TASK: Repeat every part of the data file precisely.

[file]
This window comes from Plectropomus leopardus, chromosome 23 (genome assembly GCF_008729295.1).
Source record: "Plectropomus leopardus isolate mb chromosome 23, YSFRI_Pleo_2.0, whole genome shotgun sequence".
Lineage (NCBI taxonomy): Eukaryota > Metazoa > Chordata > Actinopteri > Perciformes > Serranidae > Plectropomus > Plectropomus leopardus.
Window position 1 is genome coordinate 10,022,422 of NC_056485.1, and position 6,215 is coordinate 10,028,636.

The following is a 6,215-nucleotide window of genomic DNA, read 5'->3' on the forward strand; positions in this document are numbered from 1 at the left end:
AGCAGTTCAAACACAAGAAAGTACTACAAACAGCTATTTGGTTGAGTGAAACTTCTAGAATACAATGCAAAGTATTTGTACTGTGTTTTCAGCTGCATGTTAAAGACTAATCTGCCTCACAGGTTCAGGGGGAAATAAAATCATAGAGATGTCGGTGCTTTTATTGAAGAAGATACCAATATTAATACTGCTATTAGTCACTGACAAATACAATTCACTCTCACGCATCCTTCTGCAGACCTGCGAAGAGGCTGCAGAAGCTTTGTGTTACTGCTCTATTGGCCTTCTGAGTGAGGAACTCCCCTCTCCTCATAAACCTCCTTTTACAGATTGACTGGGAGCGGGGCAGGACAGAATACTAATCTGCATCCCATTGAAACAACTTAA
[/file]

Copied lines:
This window comes from Plectropomus leopardus, chromosome 23 (genome assembly GCF_008729295.1).
Source record: "Plectropomus leopardus isolate mb chromosome 23, YSFRI_Pleo_2.0, whole genome shotgun sequence".
Lineage (NCBI taxonomy): Eukaryota > Metazoa > Chordata > Actinopteri > Perciformes > Serranidae > Plectropomus > Plectropomus leopardus.
Window position 1 is genome coordinate 10,022,422 of NC_056485.1, and position 6,215 is coordinate 10,028,636.

The following is a 6,215-nucleotide window of genomic DNA, read 5'->3' on the forward strand; positions in this document are numbered from 1 at the left end:
AGCAGTTCAAACACAAGAAAGTACTACAAACAGCTATTTGGTTGAGTGAAACTTCTAGAATACAATGCAAAGTATTTGTACTGTGTTTTCAGCTGCATGTTAAAGACTAATCTGCCTCACAGGTTCAGGGGGAAATAAAATCATAGAGATGTCGGTGCTTTTATTGAAGAAGATACCAATATTAATACTGCTATTAGTCACTGACAAATACAATTCACTCTCACGCATCCTTCTGCAGACCTGCGAAGAGGCTGCAGAAGCTTTGTGTTACTGCTCTATTGGCCTTCTGAGTGAGGAACTCCCCTCTCCTCATAAACCTCCTTTTACAGATTGACTGGGAGCGGGGCAGGACAGAATACTAATCTGCATCCCATTGAAACAACTTAA